Statistics can be misleading for another reason. In the general elections of 1957, Congress candidates for the lower House of Parliament secured 58,000,000 out of a total of 121,000,000 votes. The Praja Socialists followed with 13,000,000, the Communists with 11,000,000 and the Jana Sangh with 7,000,000. Independent candidates, not belonging to any recognized party, obtained 32,000,000 votes. It would be a mistake to imagine that the Communist vote is limited to the official figure of 11,000,000. The Communist Party's practice has been to set up its own candidate or a fellow-traveler as an independent in constituencies where success depends on securing the support of voters uncommitted to any political party. How many of the 32,000,000 "independent" votes belong to the Communists cannot be said precisely; but their general position in the Punjab, West Bengal and Bombay justifies us in assuming that in these three States especially many "independent" votes were in support of Communists or fellow-travelers.

The disproportion between a party's voting strength and its strength in the legislatures has been a puzzling feature of the democratic experiment in India. The Congress Party, with a little less than half the total votes to its credit, emerged as the largest group in the federal lower House, with a strength of about 75 percent of the membership (374 out of 505). In striking contrast, the other parties failed to be represented in the measure of their voting strength. For its 13,000,000 votes, the Praja Socialist Party, the next largest group, secured only 19 seats, while the Communists with 11,000,000 votes were comparatively better represented, with 31 seats.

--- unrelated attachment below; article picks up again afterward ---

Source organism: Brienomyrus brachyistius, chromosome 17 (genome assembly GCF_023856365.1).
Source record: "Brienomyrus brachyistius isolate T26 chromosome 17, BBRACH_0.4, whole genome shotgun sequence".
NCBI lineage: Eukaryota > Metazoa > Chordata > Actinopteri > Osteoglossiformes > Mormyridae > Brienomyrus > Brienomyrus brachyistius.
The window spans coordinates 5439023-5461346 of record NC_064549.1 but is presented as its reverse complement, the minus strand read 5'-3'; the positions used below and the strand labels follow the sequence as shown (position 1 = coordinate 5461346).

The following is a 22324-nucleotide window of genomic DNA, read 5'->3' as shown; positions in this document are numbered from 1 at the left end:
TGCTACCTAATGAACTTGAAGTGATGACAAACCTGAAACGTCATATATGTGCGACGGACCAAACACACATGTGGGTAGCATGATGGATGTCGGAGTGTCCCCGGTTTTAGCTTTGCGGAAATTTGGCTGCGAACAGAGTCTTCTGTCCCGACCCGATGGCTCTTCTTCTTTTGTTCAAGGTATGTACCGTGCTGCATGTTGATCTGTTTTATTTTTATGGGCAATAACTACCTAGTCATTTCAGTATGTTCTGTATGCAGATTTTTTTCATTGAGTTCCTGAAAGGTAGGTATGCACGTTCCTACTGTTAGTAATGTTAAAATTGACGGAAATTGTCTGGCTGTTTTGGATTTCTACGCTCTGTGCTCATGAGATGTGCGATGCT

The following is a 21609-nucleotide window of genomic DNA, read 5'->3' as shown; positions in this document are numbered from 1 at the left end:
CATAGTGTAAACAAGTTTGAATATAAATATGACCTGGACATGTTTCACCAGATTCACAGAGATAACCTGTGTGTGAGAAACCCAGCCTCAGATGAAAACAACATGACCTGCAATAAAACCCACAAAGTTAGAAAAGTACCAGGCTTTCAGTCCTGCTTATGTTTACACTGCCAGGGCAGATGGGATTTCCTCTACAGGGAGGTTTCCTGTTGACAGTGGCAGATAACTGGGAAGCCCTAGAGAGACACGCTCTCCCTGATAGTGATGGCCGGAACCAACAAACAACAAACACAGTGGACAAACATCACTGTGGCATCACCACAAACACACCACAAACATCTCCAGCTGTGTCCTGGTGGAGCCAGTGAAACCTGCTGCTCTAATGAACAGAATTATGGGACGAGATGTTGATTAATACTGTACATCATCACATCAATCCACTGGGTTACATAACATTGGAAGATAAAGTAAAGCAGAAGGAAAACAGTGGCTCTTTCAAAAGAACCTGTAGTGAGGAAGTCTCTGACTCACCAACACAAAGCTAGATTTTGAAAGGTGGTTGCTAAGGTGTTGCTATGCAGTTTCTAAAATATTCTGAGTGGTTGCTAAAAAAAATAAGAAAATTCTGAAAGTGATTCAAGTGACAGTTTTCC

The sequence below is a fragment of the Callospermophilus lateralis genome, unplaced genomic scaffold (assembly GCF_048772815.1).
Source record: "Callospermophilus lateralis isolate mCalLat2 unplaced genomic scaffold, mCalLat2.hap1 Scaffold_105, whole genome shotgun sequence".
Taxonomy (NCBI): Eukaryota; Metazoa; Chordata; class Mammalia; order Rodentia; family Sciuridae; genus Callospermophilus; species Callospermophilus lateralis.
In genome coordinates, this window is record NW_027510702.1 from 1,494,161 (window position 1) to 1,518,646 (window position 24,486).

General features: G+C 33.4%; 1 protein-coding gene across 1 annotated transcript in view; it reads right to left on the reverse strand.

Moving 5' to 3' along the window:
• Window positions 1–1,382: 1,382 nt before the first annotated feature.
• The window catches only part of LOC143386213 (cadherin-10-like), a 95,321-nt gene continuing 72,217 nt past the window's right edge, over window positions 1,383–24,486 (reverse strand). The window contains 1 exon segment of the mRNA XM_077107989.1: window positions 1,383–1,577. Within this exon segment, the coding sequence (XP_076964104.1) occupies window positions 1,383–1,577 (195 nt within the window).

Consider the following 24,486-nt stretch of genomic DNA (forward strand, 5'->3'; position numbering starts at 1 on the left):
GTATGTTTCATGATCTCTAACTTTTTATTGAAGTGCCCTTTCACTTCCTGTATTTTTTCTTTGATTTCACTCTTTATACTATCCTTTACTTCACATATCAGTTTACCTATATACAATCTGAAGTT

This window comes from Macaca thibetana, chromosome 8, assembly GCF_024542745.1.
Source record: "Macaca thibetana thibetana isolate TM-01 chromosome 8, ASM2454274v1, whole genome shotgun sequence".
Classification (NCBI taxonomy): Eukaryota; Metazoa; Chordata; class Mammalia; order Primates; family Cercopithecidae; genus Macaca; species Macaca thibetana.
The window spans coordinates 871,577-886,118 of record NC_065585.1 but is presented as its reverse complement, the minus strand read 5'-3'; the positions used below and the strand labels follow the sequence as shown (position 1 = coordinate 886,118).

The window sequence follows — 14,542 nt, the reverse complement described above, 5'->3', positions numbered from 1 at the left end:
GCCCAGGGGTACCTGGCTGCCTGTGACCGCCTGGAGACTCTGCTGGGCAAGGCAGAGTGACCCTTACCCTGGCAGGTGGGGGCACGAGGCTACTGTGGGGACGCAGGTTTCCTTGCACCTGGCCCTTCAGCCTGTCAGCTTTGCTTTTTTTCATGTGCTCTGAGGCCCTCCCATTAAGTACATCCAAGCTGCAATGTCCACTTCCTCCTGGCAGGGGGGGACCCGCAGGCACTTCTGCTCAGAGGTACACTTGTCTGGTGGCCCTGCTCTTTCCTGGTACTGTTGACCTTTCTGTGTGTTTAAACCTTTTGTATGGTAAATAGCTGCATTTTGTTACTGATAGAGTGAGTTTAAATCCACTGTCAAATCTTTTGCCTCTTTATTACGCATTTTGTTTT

The elections in Kerala brought out the caprices of the ballot box even more glaringly. In the general elections of 1957, the Congress Party with a vote of 2,200,000 (of a total of 5,800,000) obtained 43 seats in a House of 126. The Communists, who followed close behind with 2,100,000 votes, fared far better, capturing 60 seats. The position was radically reversed (to the disadvantage of the Communists) by the elections in Kerala last February. This aspect of the Kerala elections needs mention because of the wrong impression otherwise likely to be created by the large drop in Communist strength in the State Legislature from 60 seats to 27. This result was possible primarily because the various anti-Communist groups reached an understanding at the beginning of the campaign to avoid triangular contests. Actually, the voting strength of the Communists increased by over a million votes.

Another factor which will continue to retard the growth of democratic institutions in India is the widespread tendency, not confined to any single party, to resort to Mr. Gandhi's technique of mass civil disobedience as a remedy for unresolved difficulties. This hangover from the days of British rule ignores the fundamental change brought about by independence and adult suffrage. Even in Kerala, the manner in which the Communist ministry was dismissed could hardly be described as democratic and constitutional. Mr. Nehru's Cabinet intervened only when such a step became unavoidable in order to prevent a mass rising against the Communist administration.